The first and foremost thing one must understand about fairness is that it is a HUMAN invention. It does not exist in nature nor, arguably, is it even a major factor in most human cultures. Bad things happen to good people and good things happen to bad people. “C’est la vie” captures the spirit of this, but doesn’t go far enough. The basic truth is LIFE is not fair.

On the other hand, dominance and submission are facts of life, both in nature and the human world. One buck will have all the does he wants and the vast majority will go without. The head lion gets his “lion’s share” despite not participating in the hunt. Lesser dogs will lay on their backs and turn up their bellies to the alpha male when he comes around. Why is this the case? Because it WORKS . . . without a hint of fairness at all.

There is no denying the basic human emotion that desires for things to work out ‘right’. Criminals SHOULD be punished, and the virtuous SHOULD have their rewards. But the EXPECTATION of fairness is a relatively recent development. What we must question is whether this expectation is reasonable or not. Or whether it may only be reasonable in some circumstances and not others.

I would argue that fairness is neither reasonable or even desirable in a D/s relationship. Is it ‘fair’ that one person have most or all the power? Is it fair for a submissive to be punished for infractions (real OR imaginary), while her dominant operates under no such penalties? Not at all!

A healthy D/s relationship has many good qualities, but fairness is not among them. It should be based on trust, respect, caring and a healthy dose of responsibility (on the part of all members). But the essential fact is that the dominant has all the authority. All of it. With that comes all of the responsibility. And yet, it is the submissive who ends up with the whipped tail and waiting on her master, literally hand and foot at times.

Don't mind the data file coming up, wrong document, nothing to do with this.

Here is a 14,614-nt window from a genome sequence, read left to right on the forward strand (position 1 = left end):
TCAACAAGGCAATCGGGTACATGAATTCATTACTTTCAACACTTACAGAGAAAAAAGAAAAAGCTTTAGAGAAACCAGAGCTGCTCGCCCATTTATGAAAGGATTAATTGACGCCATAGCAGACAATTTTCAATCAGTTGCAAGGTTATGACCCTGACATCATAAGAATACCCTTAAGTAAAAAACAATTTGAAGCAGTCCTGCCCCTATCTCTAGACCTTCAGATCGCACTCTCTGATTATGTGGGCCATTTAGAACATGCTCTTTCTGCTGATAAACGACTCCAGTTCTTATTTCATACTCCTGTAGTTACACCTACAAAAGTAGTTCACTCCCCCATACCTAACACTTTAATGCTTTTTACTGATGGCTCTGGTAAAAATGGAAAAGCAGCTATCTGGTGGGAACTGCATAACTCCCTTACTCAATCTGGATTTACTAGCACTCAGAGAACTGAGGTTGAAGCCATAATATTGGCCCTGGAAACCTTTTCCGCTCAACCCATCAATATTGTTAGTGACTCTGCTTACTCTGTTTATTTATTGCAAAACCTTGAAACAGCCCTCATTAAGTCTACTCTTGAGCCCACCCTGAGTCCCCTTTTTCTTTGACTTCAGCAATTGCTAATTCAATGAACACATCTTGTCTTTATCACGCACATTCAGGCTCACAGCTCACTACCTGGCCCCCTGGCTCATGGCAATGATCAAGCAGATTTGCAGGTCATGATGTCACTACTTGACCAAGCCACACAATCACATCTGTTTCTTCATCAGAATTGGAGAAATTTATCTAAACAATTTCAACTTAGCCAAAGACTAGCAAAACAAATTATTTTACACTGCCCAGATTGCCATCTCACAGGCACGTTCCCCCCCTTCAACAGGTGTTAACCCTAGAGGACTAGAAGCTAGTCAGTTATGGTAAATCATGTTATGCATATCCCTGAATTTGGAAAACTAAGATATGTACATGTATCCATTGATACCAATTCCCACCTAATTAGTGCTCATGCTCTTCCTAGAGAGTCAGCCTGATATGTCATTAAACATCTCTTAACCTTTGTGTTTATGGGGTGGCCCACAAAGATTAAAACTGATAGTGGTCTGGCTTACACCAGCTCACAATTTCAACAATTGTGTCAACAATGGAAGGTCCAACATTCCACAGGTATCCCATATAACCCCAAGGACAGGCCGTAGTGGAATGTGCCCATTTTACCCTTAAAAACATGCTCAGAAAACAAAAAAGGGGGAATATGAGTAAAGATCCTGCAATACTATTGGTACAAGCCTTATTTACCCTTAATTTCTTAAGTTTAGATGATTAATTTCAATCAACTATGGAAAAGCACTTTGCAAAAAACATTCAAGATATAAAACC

The eternal cry of the freshly punished subbie is “That’s not fair!” True, and that’s the way it should be. The contract between a dominant and his submissive (whether explicit or implied) is “I will care for you, but I have the right to guide you, use you or discipline you as I see fit.” Nowhere in there is the responsibility to cater to anyone’s sense of fairness. To do so would undermine the essential UNfairness of the transfer of power inherent in all hierarchical relationships.

Nor does a submissive, deep down, truly desire fairness. By ceding power, she is saying, “Do not be fair to me, CONTROL me.”

The fairness doctrine insists that people be treated equally and identically for the same actions. If a sub makes a mistake, she may be whipped, denied pleasures or forced to perform some arduous task. A dominant, making the same mistake, might simply make a sincere apology. Should the bottom get to swat the top in the latter case? Of course not!

A dominant should strive to be consistent, even-handed, and authoritative. But fairness should be avoided in all its forms. And BOTH parties will be happier for it.